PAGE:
Home > Brexit, Europe, National Politics > Neither a new single issue Party nor one made up of the rump of the Remain Campaign can solve the Brexit crisis now

Neither a new single issue Party nor one made up of the rump of the Remain Campaign can solve the Brexit crisis now

Whilst it would be very easy to think differently, based upon how our MP’s are still behaving, the Vote to Leave the EU wasn’t just about one issue. It wasn’t about two, three, four or five. In fact it was about a whole lot more, and even then it looks different to everyone because their own experiences and views of the situation are different.

If the question over whether we should Leave or Remain had been a single issue, the decision and the reasoning behind it would be simple to quantify. Between the two choices there would be nothing in between.

Put simply, there is no way to avoid the reality that Brexit is multilayered, multidimensional and as such has multiple problems that cannot be solved by pretending that it is all about just one thing.

Yes, the single issue approach was successful over many years in the sense that it ultimately delivered the EU Referendum.

But to pretend that once the Referendum was secured the complexity of winning the public argument was anything other than an attempt at herding cats for either the Leave or Remain Campaigns would suggest that there was a level of control that neither side could ever have had over the process, even if they thought they did.

In this vein, the purpose of the United Kingdom Independence Party (UKIP) effectively came to its end at around twenty minutes to five on the morning of the 24th June 2016, when everything that it and its previous evolution The Anti Federalist League had been created for had effectively been achieved.

Indeed, the only real commonality between all members and politicians involved in either project was the mutual aim of ending the UK’s Membership of the EU once and for all.

Whilst much knowledge of policy and legislation governing the relationship between the UK and the EU always existed within its ranks, UKIP shared the same lack of foresight when it came to qualitative impacts upon the people it was trying to represent as the politicians in the main parties.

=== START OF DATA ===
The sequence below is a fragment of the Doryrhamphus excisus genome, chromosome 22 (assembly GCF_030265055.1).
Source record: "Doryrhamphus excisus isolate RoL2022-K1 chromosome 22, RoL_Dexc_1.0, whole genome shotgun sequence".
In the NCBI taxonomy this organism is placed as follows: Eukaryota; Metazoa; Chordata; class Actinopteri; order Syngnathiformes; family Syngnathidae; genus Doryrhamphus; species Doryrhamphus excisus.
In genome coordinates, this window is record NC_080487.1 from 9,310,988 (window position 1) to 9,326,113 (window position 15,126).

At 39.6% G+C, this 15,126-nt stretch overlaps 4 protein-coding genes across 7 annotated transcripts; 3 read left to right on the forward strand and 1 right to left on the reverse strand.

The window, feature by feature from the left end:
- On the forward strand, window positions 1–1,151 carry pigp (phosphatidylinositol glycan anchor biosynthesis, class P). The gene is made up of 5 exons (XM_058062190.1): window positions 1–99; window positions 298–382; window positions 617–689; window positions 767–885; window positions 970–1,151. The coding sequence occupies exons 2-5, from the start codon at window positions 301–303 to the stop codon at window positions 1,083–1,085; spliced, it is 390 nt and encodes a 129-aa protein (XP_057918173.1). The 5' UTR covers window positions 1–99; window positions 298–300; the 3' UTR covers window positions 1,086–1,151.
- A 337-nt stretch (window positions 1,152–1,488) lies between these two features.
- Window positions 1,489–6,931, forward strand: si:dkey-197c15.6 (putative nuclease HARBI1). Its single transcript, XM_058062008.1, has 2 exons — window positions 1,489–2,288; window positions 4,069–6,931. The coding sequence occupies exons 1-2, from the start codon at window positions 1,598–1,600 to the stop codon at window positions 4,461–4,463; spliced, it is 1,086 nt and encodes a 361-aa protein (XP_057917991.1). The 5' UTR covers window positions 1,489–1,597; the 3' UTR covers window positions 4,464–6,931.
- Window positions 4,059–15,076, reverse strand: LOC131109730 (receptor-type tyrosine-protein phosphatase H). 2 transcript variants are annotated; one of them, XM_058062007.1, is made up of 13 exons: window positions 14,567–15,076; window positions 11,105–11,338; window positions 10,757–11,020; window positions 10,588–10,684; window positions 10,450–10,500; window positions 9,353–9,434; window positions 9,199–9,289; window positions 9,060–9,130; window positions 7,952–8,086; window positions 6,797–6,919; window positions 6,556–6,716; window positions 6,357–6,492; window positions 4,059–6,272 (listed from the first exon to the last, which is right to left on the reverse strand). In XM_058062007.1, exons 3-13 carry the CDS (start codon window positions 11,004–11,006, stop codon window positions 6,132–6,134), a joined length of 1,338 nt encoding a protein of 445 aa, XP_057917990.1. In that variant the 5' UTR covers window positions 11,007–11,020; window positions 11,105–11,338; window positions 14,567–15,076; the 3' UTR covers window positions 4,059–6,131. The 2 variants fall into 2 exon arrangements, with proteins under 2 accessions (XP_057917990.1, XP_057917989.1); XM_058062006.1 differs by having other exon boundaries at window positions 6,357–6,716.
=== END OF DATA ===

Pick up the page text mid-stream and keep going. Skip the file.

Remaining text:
It is these impacts which are still not understood by the majority of the political class and the establishment itself. The reality for all which must be collectively acknowledged and considered before what has now gone bad can be made good.

UKIPs reach before the Referendum came from the misleadingly distilled version of the EU question that Nigel Farage delivered. He was prepared to speak out in ways that political correctness had for too long prevented politicians in the three main parties from doing. He tabled the blunt edges of the real world perspective which has always been the flip side to the EU debate coin, but did not demonstrate the complexity of those issues that even now continue to be overlooked and assumed to be very specific and identifiable as simple-to-explain issues using words like immigration, Leave and Remain.

Other than being openly and completely committed to the proper version of Leave or Brexit that so many of the People outside of the Westminster bubble want, the creation of a Party to replace the political squat which is today’s UKIP will not bring anything new to the situation the UK is now facing.

It will not bring a new dynamic to the debate and as it would not be anywhere near power within the required timeline, it is questionable whether its creation could in fact distract from the real issues by giving those who’s only argument against Brexit is that it is a right-wing conspiracy the tools to further polarise, when our divided People need and want something which unites us all.

A new Party, whether from the perceived right, the left or the centre would not be able to influence the debate positively and there remains an overriding obsession with making other people wrong, rather than working to deliver what is right.

What should be recognised by all of our MP’s is that without the acceptance and understanding of the real issues and the true value of the Public experience which led to Brexit in the first place, now being used as the real basis upon which to take the UK from here forward, there is simply no way that any political party – whether new or already existing – will ever find a solution which will be agreeable to all.

image thanks to unknown, quote attributed to Albert Einstein

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